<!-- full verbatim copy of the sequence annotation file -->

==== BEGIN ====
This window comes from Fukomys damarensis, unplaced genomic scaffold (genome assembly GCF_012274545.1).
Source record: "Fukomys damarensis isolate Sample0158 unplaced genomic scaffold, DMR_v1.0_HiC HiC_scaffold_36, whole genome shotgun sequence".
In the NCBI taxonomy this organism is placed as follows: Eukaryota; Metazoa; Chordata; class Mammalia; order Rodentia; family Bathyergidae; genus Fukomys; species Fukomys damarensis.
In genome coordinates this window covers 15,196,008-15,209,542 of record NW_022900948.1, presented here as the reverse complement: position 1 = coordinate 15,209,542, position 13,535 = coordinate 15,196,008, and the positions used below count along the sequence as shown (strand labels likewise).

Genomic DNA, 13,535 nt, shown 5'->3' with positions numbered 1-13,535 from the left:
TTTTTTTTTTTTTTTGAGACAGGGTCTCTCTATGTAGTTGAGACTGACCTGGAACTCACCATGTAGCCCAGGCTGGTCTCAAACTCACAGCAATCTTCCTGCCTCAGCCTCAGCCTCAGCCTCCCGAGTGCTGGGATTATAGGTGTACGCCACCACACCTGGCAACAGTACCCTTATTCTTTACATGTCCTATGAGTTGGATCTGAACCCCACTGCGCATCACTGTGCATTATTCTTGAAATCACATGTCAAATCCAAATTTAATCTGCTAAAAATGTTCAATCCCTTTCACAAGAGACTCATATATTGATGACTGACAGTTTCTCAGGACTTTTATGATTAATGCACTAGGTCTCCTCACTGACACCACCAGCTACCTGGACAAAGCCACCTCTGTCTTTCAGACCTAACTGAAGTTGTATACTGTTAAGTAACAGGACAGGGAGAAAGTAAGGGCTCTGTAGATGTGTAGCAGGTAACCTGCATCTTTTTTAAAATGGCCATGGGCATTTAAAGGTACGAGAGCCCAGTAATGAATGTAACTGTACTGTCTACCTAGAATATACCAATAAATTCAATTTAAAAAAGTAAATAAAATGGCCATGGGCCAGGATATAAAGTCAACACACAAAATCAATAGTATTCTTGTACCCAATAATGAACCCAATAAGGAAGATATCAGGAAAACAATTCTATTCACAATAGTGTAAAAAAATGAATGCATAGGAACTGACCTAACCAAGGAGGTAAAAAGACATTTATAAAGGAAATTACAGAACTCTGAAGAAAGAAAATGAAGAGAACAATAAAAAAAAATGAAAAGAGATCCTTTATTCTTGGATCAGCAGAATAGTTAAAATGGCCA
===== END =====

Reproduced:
This window comes from Fukomys damarensis, unplaced genomic scaffold (genome assembly GCF_012274545.1).
Source record: "Fukomys damarensis isolate Sample0158 unplaced genomic scaffold, DMR_v1.0_HiC HiC_scaffold_36, whole genome shotgun sequence".
In the NCBI taxonomy this organism is placed as follows: Eukaryota; Metazoa; Chordata; class Mammalia; order Rodentia; family Bathyergidae; genus Fukomys; species Fukomys damarensis.
In genome coordinates this window covers 15,196,008-15,209,542 of record NW_022900948.1, presented here as the reverse complement: position 1 = coordinate 15,209,542, position 13,535 = coordinate 15,196,008, and the positions used below count along the sequence as shown (strand labels likewise).

Genomic DNA, 13,535 nt, shown 5'->3' with positions numbered 1-13,535 from the left:
TTTTTTTTTTTTTTTGAGACAGGGTCTCTCTATGTAGTTGAGACTGACCTGGAACTCACCATGTAGCCCAGGCTGGTCTCAAACTCACAGCAATCTTCCTGCCTCAGCCTCAGCCTCAGCCTCCCGAGTGCTGGGATTATAGGTGTACGCCACCACACCTGGCAACAGTACCCTTATTCTTTACATGTCCTATGAGTTGGATCTGAACCCCACTGCGCATCACTGTGCATTATTCTTGAAATCACATGTCAAATCCAAATTTAATCTGCTAAAAATGTTCAATCCCTTTCACAAGAGACTCATATATTGATGACTGACAGTTTCTCAGGACTTTTATGATTAATGCACTAGGTCTCCTCACTGACACCACCAGCTACCTGGACAAAGCCACCTCTGTCTTTCAGACCTAACTGAAGTTGTATACTGTTAAGTAACAGGACAGGGAGAAAGTAAGGGCTCTGTAGATGTGTAGCAGGTAACCTGCATCTTTTTTAAAATGGCCATGGGCATTTAAAGGTACGAGAGCCCAGTAATGAATGTAACTGTACTGTCTACCTAGAATATACCAATAAATTCAATTTAAAAAAGTAAATAAAATGGCCATGGGCCAGGATATAAAGTCAACACACAAAATCAATAGTATTCTTGTACCCAATAATGAACCCAATAAGGAAGATATCAGGAAAACAATTCTATTCACAATAGTGTAAAAAAATGAATGCATAGGAACTGACCTAACCAAGGAGGTAAAAAGACATTTATAAAGGAAATTACAGAACTCTGAAGAAAGAAAATGAAGAGAACAATAAAAAAAAATGAAAAGAGATCCTTTATTCTTGGATCAGCAGAATAGTTAAAATGGCCA